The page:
A bill to allow concealed firearms in businesses that serve alcohol cleared a critical hurdle Thursday as the state Senate passed the proposal without the midnight curfew that Senate Democrats had insisted on.
The bill that the Senate returned to the House would allow people who have licenses to carry concealed weapons to carry guns into bars or restaurants as long as they do not drink alcohol. Businesses also could decide not to allow firearms on their property by posting signs. The Senate vote, 34 to 3, was on an amendment to improve some of the bill’s language – changes senators said were minor.
If the House gives the bill final approval – as it is expected to do – and Gov. Nikki Haley signs it into law, it will prove a victory for 2nd Amendment advocates who had tried but failed to pass similar measures in the past. The proposal found new momentum last year in the national debate about gun rights that was sparked by mass shootings around the country.
Supporters say the bill would allow people licensed to carry concealed weapons to carry while eating dinner in a restaurant, instead of having to leave their gun in a vehicle, where it is less secure.
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Critics worry the bill could cause unintended harm.
“Three, four, five o’clock in the morning, you can be in a bar or a club – anywhere you want to be – with a handgun,” said state Sen. John Scott, D-Richland, adding the House reduced the fine for breaking the law to $2,000 from $3,000. “The bill sends a terrible message to the community. ... I think a lot of innocent people are going to get hurt.”
An earlier version of the bill, which the Senate adopted last year, would have prohibited concealed weapons in bars and restaurants from midnight to 5 a.m., a limitation sought by Senate Democrats.
But the GOP-controlled House took out that curfew requirement. The House also added changes to the state’s concealed weapons law to do away with eight hours of mandatory training required to get a permit, and make it easier for retired military and law enforcement members to get concealed permits by showing proof of their training.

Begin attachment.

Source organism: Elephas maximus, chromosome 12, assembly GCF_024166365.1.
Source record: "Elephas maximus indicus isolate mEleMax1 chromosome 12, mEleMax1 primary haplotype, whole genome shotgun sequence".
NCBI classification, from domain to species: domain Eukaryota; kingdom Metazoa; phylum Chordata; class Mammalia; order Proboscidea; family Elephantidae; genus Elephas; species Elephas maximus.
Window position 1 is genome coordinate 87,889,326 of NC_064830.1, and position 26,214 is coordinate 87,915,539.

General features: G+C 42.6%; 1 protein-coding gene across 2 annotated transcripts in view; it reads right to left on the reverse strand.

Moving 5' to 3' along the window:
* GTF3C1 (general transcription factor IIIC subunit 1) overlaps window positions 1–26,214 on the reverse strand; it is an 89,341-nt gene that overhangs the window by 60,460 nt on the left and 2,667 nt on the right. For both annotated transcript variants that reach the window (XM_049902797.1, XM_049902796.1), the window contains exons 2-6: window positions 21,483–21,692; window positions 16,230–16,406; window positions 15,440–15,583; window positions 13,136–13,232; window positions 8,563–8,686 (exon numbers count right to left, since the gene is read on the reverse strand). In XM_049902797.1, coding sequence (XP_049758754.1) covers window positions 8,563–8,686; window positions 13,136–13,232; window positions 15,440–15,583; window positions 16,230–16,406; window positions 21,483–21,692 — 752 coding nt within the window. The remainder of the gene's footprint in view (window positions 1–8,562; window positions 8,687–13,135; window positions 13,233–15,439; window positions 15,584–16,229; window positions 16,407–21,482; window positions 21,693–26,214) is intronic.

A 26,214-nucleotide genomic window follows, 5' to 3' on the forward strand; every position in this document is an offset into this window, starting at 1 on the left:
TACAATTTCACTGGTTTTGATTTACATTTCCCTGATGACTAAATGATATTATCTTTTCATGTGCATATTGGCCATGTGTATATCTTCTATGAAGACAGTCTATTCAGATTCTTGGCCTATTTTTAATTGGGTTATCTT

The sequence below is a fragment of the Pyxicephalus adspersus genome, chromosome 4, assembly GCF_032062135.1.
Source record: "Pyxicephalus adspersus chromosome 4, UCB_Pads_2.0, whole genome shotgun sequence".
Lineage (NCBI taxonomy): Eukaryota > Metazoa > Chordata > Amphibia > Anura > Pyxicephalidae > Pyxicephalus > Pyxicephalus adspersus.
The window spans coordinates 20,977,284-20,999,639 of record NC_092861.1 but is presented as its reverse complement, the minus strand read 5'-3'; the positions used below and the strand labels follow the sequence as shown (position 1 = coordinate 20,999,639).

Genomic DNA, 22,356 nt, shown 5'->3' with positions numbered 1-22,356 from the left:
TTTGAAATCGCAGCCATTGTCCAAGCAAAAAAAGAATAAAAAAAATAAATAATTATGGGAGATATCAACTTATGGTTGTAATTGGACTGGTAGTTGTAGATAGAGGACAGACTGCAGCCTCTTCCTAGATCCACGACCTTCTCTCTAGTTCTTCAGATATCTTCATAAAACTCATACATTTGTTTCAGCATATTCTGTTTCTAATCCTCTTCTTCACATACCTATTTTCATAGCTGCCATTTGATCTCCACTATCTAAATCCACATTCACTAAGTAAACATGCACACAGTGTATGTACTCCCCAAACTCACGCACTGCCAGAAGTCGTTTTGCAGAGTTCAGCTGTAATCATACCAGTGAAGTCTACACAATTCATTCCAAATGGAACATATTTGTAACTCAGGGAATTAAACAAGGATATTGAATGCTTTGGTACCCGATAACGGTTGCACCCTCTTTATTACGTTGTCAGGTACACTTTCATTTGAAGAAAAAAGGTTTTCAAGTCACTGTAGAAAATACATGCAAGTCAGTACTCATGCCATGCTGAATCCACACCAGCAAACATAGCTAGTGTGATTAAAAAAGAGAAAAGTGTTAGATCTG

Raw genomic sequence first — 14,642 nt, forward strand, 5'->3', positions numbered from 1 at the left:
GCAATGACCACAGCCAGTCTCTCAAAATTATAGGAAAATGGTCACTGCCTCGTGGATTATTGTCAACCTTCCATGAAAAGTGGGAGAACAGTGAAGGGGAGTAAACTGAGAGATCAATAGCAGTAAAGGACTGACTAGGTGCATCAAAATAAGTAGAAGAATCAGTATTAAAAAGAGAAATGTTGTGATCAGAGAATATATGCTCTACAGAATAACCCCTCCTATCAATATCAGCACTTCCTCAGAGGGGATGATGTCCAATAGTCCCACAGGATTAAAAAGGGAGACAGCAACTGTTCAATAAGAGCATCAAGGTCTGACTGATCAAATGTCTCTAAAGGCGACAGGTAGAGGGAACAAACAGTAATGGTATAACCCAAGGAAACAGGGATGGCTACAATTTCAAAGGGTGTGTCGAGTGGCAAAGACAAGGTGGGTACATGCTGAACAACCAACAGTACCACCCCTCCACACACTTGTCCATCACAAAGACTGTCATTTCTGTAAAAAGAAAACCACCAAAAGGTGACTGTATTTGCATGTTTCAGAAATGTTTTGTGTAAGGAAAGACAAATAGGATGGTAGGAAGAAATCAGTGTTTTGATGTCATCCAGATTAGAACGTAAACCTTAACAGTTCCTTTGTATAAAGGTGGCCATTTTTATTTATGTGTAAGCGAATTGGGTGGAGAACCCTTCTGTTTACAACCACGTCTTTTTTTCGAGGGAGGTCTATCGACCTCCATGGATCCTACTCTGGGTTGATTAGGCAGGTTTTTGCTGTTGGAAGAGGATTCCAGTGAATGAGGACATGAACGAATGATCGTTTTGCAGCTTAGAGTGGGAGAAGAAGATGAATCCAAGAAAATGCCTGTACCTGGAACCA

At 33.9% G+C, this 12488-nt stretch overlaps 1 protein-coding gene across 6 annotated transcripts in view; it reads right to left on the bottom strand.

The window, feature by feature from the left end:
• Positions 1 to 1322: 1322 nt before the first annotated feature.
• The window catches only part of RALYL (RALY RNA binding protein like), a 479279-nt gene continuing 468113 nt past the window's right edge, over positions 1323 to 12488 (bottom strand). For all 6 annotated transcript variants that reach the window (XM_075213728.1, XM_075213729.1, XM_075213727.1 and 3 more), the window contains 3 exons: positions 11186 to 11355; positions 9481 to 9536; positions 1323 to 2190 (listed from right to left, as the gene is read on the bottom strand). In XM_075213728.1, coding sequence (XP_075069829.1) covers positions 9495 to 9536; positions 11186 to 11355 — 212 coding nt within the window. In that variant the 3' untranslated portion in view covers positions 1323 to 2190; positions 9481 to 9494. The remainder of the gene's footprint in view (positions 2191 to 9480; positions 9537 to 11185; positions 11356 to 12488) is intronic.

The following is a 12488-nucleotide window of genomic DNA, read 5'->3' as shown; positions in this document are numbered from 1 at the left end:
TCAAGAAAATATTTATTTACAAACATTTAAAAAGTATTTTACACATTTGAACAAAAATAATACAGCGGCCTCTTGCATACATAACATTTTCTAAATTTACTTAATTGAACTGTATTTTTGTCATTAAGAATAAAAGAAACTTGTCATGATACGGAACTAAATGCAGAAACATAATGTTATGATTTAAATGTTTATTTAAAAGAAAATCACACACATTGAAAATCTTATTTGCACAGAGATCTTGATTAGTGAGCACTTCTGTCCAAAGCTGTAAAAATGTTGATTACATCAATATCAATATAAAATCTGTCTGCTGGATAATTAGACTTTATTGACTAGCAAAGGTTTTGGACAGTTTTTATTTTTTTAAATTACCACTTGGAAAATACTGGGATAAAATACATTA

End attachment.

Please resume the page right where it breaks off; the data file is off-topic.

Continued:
“This bill is an acknowledgement that law-abiding gun owners with state-licensed training deserve to have their constitutional rights protected, not restricted,” said the bill’s sponsor, state Sen. Sean Bennett, R-Dorchester. “It also ensures that renewal of their permits won’t be delayed by bureaucratic backlogs.”
Scott says it is a bad idea to allow guns in bars. State law does not distinguish between restaurants that serve alcohol and bars, and drawing that distinction would be difficult, lawmakers said.
Early on in the debate, the stance that guns and alcohol do not mix was a common refrain among critics, including State Law Enforcement Division Chief Mark Keel, who testified to committees vetting the bill.
While they wanted the midnight curfew, other Democratic senators are agreeable to the overall proposal.
“Responsible gun ownership has always been a part of our culture and history,” said state Sen. Brad Hutto, D-Orangeburg. The bill’s Senate passage, Hutto added, “(says) we’re going to trust those who’ve demonstrated responsibility with guns ... to carry them into a restaurant if that will make them feel safer.”
Asked why Democrats did not fight harder for the curfew, Hutto replied, “You’ve got to know when to hold ’em and know when to fold ’em.”
State Sen. Larry Martin, R-Pickens, a supporter of the bill, said Senate Republicans only agreed to the curfew last year so that the bill could make it out of the Senate.
Outside of the General Assembly and law enforcement, the only significant organized opposition to the bill has come from a coalition of S.C. mothers who oppose expanding gun rights. Hutto said he has heard from some businesses, particularly in tourist areas, that also disapprove of the proposal.